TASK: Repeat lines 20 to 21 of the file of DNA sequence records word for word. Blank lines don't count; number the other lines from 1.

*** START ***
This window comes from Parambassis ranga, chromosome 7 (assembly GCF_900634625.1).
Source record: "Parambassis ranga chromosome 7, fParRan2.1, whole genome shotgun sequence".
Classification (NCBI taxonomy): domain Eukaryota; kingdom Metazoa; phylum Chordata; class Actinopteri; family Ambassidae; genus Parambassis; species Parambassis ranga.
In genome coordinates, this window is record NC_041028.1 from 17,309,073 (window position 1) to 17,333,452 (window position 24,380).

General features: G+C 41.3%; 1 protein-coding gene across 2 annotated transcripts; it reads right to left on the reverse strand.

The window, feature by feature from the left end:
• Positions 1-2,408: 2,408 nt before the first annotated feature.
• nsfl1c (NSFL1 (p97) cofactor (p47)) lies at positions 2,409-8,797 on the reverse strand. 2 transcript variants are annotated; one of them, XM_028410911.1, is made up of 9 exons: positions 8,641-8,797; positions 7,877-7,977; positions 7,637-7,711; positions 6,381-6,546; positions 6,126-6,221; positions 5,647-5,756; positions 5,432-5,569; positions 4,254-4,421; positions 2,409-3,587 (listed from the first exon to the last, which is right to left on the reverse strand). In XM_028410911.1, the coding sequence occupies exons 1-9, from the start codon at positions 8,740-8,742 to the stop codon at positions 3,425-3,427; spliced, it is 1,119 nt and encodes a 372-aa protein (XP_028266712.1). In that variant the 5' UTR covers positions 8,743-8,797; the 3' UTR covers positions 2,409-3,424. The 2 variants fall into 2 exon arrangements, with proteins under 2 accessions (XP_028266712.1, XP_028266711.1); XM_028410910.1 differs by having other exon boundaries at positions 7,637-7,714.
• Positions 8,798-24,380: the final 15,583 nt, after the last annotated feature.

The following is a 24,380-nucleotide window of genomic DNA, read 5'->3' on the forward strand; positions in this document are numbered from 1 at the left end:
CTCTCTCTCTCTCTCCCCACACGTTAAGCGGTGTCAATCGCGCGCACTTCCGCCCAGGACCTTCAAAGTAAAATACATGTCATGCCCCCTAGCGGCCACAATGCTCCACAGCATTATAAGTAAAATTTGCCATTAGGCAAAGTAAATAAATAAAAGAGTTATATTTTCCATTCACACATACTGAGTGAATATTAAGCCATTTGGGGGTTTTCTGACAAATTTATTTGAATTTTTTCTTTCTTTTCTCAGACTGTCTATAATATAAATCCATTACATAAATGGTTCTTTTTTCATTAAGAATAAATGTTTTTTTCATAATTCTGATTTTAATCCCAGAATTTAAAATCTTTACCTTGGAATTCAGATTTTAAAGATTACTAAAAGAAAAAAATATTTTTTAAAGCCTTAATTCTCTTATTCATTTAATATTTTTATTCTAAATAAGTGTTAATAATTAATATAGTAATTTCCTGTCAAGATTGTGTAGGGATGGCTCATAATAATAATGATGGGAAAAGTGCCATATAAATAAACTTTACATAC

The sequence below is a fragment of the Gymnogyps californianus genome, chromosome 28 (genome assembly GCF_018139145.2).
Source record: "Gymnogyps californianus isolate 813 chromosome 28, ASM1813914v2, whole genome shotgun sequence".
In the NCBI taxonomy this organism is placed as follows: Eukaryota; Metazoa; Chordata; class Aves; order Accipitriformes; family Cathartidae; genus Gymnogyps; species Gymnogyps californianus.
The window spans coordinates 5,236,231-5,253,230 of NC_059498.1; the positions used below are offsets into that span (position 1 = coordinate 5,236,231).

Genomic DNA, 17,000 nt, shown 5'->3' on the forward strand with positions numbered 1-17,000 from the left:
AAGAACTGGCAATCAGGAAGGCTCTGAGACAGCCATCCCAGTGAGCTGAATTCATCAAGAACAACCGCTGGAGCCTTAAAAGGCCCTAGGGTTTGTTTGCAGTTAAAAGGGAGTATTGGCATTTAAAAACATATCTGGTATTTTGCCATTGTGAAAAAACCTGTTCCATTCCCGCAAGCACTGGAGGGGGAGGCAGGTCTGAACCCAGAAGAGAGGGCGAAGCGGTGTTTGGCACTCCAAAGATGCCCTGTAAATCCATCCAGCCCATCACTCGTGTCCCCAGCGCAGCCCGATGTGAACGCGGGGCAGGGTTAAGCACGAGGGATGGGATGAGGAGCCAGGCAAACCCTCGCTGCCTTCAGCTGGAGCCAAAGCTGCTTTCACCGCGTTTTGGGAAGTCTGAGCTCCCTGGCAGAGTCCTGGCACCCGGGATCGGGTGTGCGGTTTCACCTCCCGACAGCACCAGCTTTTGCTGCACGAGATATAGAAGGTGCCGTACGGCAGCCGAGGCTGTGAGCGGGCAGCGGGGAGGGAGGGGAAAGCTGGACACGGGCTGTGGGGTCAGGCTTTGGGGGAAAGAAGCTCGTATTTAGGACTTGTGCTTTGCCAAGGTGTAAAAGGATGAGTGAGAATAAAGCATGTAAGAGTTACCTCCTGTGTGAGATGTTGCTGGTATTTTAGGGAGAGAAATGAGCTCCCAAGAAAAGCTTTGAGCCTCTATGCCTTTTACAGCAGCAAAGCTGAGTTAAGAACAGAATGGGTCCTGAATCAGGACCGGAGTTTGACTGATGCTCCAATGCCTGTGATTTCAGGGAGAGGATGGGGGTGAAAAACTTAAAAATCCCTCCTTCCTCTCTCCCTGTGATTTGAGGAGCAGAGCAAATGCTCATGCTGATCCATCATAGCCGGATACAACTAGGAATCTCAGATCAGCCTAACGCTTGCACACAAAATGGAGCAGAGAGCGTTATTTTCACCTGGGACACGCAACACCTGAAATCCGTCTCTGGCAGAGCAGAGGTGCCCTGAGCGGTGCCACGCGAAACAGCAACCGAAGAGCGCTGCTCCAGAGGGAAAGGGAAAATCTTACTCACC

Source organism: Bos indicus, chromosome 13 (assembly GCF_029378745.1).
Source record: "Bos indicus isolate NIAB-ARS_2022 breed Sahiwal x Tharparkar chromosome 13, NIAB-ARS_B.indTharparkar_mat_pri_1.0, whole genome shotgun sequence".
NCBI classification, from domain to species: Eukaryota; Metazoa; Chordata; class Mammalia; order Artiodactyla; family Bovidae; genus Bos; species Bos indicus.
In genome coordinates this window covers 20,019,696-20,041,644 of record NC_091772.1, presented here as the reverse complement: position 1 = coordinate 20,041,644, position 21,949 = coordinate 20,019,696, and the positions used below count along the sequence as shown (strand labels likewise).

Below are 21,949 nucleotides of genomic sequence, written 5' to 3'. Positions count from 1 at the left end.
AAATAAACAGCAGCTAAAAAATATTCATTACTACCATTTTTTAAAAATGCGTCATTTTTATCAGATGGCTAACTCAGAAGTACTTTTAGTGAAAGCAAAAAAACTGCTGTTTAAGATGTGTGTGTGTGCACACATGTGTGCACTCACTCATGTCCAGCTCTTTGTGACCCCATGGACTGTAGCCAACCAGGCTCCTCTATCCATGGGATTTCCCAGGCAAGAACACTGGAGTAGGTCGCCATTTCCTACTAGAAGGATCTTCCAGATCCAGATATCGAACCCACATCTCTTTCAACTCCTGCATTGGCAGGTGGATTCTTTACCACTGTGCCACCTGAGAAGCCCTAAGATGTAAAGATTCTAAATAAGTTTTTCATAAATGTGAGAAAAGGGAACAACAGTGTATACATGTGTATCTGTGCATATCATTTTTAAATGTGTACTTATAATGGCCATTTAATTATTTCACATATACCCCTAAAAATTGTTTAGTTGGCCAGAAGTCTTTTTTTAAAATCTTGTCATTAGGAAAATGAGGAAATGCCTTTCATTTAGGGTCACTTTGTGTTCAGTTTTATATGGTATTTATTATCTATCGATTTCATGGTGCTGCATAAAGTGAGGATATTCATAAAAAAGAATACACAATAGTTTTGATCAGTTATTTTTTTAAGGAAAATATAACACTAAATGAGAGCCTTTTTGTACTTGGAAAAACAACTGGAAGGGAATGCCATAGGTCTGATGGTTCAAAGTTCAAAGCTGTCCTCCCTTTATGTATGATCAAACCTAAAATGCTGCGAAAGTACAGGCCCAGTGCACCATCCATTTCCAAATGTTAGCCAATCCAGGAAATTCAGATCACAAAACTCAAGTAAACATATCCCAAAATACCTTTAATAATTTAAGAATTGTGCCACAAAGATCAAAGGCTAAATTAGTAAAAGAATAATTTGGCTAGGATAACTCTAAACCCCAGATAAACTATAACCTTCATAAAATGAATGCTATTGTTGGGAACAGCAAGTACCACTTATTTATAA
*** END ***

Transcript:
NCBI classification, from domain to species: Eukaryota; Metazoa; Chordata; class Mammalia; order Artiodactyla; family Bovidae; genus Bos; species Bos indicus.
In genome coordinates this window covers 20,019,696-20,041,644 of record NC_091772.1, presented here as the reverse complement: position 1 = coordinate 20,041,644, position 21,949 = coordinate 20,019,696, and the positions used below count along the sequence as shown (strand labels likewise).